Check out this excerpt from, How to Pitch Investors: Four Tips from TechStars New York: by Eileen P. Gunn
These professional or semi-professional investors pride themselves on “adding value,” to the companies they invest in. They want to know you’re interested in their industry knowledge, technical savvy and contacts, not just their money.
Billings notes that several of the program mentors who introduced one of the companies “made a point of saying how receptive they were to feedback.” His advice to entrepreneurs who are making an appeal to VCs and angels: “Don’t be the smartest guy in the room.”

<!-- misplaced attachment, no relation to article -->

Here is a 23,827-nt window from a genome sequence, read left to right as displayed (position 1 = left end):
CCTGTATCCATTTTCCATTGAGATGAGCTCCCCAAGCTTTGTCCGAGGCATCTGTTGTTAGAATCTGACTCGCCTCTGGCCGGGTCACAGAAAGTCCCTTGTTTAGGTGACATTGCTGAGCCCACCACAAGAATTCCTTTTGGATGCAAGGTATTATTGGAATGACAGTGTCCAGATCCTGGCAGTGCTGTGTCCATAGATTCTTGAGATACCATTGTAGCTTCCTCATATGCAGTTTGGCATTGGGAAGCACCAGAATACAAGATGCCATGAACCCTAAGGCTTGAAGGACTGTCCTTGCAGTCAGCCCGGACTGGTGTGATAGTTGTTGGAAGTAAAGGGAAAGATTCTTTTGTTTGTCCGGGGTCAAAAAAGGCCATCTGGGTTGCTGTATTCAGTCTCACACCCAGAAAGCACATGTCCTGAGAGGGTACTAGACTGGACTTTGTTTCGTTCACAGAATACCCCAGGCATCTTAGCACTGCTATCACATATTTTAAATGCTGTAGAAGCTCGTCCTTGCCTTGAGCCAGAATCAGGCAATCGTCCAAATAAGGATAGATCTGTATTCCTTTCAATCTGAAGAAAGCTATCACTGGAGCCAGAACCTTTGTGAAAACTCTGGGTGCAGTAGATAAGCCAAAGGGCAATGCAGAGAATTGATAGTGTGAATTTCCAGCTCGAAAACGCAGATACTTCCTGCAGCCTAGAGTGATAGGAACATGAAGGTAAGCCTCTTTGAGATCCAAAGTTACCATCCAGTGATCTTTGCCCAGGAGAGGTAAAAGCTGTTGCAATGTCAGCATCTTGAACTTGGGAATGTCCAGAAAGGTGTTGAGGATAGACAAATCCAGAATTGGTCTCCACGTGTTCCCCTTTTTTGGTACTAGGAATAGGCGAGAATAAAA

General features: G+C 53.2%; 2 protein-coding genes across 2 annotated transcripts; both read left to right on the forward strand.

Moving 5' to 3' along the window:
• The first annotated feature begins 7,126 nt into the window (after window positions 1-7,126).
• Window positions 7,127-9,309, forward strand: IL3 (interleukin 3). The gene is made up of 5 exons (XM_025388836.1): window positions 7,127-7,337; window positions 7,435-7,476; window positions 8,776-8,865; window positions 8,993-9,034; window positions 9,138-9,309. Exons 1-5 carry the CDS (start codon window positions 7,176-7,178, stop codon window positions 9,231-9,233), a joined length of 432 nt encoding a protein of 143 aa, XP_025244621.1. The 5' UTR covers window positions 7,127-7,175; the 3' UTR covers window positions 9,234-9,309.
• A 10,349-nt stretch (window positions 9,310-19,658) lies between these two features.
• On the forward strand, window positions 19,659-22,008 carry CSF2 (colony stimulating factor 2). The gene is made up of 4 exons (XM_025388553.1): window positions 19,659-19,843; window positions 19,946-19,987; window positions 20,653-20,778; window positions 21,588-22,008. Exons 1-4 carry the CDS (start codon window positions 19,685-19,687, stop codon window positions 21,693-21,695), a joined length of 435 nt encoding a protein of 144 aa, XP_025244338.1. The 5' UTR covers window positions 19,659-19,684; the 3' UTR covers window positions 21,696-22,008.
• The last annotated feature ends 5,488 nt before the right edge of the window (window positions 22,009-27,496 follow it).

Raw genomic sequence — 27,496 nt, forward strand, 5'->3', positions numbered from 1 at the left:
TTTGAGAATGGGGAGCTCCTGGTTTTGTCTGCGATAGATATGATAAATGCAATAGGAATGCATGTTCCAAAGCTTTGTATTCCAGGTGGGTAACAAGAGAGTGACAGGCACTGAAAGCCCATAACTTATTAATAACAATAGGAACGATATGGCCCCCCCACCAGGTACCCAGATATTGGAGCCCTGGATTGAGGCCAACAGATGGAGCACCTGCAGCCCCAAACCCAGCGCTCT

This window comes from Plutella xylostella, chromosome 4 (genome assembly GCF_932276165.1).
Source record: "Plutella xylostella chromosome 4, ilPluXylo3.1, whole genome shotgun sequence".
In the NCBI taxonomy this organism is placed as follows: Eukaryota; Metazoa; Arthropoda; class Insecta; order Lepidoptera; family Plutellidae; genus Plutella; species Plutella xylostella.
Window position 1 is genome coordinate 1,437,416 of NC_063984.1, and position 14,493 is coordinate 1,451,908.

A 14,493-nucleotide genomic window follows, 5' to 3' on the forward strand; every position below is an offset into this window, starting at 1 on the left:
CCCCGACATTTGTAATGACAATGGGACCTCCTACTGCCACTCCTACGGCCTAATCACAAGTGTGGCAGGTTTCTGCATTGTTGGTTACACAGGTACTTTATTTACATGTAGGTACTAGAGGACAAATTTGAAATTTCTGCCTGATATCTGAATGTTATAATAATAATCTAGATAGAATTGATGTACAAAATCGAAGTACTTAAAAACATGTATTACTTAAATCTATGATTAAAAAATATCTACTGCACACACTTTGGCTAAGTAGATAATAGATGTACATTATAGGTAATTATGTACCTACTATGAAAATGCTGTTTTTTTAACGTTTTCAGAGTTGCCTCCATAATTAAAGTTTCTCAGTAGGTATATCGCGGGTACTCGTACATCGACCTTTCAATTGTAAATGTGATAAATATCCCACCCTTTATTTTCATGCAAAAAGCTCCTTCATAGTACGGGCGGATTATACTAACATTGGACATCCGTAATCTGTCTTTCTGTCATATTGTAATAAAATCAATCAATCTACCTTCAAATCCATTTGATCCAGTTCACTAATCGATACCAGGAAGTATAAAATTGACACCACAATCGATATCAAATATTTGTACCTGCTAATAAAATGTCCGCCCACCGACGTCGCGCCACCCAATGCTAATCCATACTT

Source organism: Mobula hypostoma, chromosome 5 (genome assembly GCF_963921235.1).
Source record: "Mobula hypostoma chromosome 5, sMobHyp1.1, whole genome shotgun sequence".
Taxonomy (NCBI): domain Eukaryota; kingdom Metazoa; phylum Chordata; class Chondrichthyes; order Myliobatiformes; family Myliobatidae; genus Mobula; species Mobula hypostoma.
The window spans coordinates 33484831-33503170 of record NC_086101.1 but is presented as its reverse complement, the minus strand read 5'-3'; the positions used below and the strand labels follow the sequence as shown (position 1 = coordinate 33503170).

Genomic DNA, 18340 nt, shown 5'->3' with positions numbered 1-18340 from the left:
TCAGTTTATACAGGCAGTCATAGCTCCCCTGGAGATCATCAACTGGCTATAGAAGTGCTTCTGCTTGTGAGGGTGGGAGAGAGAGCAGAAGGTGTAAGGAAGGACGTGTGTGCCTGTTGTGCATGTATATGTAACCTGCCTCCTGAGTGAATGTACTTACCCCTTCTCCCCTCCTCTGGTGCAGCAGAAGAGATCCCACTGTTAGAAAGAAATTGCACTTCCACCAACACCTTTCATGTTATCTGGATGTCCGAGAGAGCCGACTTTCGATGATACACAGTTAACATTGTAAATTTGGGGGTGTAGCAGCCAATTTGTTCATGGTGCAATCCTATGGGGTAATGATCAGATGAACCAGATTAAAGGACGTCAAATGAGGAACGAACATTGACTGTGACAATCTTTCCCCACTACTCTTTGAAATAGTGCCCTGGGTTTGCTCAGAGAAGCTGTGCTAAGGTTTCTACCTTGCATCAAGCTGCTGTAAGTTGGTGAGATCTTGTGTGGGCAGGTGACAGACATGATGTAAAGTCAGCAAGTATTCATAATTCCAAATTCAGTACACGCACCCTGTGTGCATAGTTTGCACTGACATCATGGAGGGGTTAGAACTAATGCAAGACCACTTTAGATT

“We tell the companies early on to make sure to actually ask for something in their presentation,” says David Tisch, managing director of TechStars New York. This means requesting a specific sum of money to accomplish a particular goal, like expanding into new markets. It also means stating how you’d like your investors to help you.’
I am highlighting this tip because it is important. I remember speaking with a few people from ATDC (Atlanta Technology Development Center) at Georgia Tech. They said that the entrepreneurs who reaped the greatest advantages from their program were those that were coachable. Those that were not were arrogant and resistant to input. They also had a much more difficult time finding venture capital. (Word gets around.) Yes, entrepreneurs tend to be a stubborn bunch (you have to be with so many people letting their fears make them tell you what can’t be done), but your company – and you – grow best when you are receptive to input from knowledgable sources.